Bikes are a big part of the life. It’s the vehicle that moves our spirit, the noble invention that enables us to be noble, the toy that feeds us more than our work does. The summer crowd who come for the season organize and juggle the fundamentals of their lives so that they correlate to the essential reason why they are here. Jobs are chosen not for their rate of pay and career prospects, but rather for having as little impact on riding time. Not many people can afford cars when there is a summer long never ending bike repair bill, and no one has a ginormous flat screen TV because the best entertainment is outside. Relationships can be short lived summer flings or a string of quick hook ups as everyone is constantly moving into and out of town. Accommodations are chosen for their proximity to the trail heads, having good storage for bikes, and for having low rent, often all at the expense of standards of living.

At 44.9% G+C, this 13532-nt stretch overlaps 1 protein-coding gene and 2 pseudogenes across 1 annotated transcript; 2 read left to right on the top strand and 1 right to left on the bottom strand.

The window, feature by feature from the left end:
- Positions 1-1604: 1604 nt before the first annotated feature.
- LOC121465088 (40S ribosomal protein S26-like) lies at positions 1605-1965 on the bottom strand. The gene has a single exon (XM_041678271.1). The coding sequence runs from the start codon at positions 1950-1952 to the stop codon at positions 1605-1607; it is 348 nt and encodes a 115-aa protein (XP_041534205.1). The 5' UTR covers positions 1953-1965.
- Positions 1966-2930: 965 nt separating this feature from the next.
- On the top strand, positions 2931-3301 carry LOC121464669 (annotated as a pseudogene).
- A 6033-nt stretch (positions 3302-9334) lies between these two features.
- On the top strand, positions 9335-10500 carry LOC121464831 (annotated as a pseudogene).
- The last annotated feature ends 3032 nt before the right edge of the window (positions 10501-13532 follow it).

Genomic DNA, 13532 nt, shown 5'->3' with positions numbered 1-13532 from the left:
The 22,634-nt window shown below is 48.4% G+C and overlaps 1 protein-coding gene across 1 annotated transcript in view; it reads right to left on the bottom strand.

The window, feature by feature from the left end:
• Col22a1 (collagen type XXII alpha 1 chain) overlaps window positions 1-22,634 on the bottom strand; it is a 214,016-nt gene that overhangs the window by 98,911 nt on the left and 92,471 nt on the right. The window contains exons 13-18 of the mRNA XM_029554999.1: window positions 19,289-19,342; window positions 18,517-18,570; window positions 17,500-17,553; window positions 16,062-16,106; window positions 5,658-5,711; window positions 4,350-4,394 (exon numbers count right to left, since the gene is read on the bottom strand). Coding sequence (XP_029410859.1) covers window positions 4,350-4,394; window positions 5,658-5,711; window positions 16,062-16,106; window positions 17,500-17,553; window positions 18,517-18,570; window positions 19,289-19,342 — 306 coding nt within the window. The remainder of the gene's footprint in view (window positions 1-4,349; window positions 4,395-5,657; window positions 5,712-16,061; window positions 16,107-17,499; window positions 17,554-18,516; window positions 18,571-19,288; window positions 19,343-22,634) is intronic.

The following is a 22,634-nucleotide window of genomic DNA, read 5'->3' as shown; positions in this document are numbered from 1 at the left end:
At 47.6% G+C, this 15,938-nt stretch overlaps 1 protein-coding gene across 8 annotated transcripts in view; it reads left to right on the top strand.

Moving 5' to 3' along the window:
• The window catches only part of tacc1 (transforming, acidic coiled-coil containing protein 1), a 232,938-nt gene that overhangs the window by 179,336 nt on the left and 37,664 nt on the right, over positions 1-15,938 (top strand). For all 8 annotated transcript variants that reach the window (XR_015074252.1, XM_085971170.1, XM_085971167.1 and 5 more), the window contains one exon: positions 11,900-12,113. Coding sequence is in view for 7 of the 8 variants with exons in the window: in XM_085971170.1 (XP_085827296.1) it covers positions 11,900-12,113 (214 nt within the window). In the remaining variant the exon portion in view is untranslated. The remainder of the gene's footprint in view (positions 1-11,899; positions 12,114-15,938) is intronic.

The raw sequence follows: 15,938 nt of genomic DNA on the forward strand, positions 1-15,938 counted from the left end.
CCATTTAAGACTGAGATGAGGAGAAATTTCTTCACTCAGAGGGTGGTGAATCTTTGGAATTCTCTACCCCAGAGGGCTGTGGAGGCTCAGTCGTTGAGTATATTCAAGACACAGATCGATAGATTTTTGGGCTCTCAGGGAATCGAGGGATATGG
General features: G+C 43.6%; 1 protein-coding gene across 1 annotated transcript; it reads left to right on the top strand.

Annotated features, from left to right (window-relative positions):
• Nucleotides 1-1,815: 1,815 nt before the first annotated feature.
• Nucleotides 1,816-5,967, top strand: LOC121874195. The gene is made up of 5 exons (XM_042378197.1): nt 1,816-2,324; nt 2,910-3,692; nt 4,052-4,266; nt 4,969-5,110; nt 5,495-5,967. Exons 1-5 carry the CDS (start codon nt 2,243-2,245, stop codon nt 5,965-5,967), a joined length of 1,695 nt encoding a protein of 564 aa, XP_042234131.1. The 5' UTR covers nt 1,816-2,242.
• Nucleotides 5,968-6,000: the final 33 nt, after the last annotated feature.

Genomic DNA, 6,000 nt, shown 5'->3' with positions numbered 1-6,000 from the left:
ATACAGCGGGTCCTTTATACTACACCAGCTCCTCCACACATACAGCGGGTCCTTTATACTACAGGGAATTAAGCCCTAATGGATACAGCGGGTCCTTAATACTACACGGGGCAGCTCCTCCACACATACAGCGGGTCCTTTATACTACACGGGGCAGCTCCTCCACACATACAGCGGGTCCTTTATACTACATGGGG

In fact all facets of standards of living are not judged by the usual measures. The real measure for standard of living in Whistler is judged by how much you smile and how much fun you have.
People uproot from their lives elsewhere to be in Whistler. Some make giant life changes, other have had their lives changed by one short visit to Whistler. Some are here for just one summer, some will be here forever more, either as a permanent fixture or a seasonal migratory bird.